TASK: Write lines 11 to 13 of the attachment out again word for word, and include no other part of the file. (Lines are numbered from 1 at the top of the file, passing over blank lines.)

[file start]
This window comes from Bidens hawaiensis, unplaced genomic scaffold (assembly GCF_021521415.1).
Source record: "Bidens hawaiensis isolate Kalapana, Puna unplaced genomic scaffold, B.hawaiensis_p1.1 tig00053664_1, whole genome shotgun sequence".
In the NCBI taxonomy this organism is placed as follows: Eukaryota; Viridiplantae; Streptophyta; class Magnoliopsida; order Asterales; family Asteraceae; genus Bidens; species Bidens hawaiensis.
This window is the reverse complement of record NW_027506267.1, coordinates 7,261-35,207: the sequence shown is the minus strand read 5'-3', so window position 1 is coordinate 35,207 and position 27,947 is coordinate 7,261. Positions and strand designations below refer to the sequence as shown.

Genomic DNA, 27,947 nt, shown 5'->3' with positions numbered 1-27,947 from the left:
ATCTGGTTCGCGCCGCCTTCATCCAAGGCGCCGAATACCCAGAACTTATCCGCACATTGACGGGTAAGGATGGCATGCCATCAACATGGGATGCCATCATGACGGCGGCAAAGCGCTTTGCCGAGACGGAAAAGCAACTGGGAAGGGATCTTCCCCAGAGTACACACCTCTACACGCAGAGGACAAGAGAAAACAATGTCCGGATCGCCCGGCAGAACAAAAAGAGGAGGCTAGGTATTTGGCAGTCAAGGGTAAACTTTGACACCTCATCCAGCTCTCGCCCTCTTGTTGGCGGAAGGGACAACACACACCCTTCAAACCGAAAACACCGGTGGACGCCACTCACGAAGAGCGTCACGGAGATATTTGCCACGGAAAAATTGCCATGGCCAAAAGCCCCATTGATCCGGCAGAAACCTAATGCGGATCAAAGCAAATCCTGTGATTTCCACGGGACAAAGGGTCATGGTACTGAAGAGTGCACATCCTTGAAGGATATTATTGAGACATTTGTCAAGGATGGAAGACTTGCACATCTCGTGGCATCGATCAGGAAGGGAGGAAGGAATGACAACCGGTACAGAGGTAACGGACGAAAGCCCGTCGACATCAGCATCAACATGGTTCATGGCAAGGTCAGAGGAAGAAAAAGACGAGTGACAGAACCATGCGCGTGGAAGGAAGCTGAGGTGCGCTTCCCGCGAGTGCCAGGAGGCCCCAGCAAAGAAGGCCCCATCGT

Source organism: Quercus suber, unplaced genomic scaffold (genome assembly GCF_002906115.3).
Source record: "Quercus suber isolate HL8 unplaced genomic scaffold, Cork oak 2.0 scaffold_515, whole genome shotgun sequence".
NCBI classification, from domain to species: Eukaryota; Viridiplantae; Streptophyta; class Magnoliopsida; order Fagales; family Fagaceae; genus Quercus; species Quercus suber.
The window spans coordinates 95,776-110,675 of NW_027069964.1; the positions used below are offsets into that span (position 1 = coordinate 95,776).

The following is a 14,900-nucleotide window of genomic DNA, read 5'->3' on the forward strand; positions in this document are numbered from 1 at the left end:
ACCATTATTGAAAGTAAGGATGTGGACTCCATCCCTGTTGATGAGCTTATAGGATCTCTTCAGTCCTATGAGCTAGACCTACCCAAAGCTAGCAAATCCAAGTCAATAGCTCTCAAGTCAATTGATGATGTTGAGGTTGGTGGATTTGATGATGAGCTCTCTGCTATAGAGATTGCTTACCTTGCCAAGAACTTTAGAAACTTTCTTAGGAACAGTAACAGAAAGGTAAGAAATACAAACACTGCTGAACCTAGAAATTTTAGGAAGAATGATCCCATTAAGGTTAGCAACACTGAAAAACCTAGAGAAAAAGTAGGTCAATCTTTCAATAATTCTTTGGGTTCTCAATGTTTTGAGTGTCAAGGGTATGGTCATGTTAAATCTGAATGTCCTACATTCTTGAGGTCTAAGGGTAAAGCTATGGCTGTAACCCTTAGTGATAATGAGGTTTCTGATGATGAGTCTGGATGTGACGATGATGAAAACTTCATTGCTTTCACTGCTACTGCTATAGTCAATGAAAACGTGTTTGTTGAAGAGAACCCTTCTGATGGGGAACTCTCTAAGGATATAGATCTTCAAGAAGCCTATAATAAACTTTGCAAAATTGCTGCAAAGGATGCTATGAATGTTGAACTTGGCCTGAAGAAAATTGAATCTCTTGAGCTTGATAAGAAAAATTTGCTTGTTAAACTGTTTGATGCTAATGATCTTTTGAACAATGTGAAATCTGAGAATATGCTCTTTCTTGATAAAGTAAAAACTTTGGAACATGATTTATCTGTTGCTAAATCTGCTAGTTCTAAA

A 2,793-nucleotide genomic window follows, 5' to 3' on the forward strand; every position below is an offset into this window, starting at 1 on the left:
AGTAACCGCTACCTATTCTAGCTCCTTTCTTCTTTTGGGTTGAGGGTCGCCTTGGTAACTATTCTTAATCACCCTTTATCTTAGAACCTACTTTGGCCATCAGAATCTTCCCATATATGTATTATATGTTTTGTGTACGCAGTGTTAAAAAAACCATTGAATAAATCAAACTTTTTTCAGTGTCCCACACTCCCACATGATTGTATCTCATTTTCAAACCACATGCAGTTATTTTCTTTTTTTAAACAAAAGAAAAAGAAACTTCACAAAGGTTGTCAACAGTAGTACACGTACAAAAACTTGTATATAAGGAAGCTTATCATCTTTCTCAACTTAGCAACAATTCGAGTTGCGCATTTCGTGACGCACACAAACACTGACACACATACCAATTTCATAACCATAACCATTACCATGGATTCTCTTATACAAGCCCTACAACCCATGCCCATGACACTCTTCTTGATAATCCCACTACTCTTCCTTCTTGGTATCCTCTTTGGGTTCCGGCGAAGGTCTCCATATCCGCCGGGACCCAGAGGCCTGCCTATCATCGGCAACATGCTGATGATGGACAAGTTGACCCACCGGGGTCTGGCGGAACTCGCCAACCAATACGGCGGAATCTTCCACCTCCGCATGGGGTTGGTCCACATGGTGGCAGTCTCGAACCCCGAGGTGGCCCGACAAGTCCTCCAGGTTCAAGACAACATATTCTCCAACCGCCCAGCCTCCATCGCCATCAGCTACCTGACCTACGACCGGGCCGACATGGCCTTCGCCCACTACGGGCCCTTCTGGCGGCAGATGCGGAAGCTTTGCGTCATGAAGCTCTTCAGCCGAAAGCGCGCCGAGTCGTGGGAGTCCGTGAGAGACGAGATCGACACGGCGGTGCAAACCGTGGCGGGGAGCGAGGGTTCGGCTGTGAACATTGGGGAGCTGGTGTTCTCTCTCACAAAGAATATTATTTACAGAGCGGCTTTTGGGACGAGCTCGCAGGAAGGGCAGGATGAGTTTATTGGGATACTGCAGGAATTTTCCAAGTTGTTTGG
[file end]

The following is a 14,900-nucleotide window of genomic DNA, read 5'->3' on the forward strand; positions in this document are numbered from 1 at the left end:
ACCATTATTGAAAGTAAGGATGTGGACTCCATCCCTGTTGATGAGCTTATAGGATCTCTTCAGTCCTATGAGCTAGACCTACCCAAAGCTAGCAAATCCAAGTCAATAGCTCTCAAGTCAATTGATGATGTTGAGGTTGGTGGATTTGATGATGAGCTCTCTGCTATAGAGATTGCTTACCTTGCCAAGAACTTTAGAAACTTTCTTAGGAACAGTAACAGAAAGGTAAGAAATACAAACACTGCTGAACCTAGAAATTTTAGGAAGAATGATCCCATTAAGGTTAGCAACACTGAAAAACCTAGAGAAAAAGTAGGTCAATCTTTCAATAATTCTTTGGGTTCTCAATGTTTTGAGTGTCAAGGGTATGGTCATGTTAAATCTGAATGTCCTACATTCTTGAGGTCTAAGGGTAAAGCTATGGCTGTAACCCTTAGTGATAATGAGGTTTCTGATGATGAGTCTGGATGTGACGATGATGAAAACTTCATTGCTTTCACTGCTACTGCTATAGTCAATGAAAACGTGTTTGTTGAAGAGAACCCTTCTGATGGGGAACTCTCTAAGGATATAGATCTTCAAGAAGCCTATAATAAACTTTGCAAAATTGCTGCAAAGGATGCTATGAATGTTGAACTTGGCCTGAAGAAAATTGAATCTCTTGAGCTTGATAAGAAAAATTTGCTTGTTAAACTGTTTGATGCTAATGATCTTTTGAACAATGTGAAATCTGAGAATATGCTCTTTCTTGATAAAGTAAAAACTTTGGAACATGATTTATCTGTTGCTAAATCTGCTAGTTCTAAA

A 2,793-nucleotide genomic window follows, 5' to 3' on the forward strand; every position below is an offset into this window, starting at 1 on the left: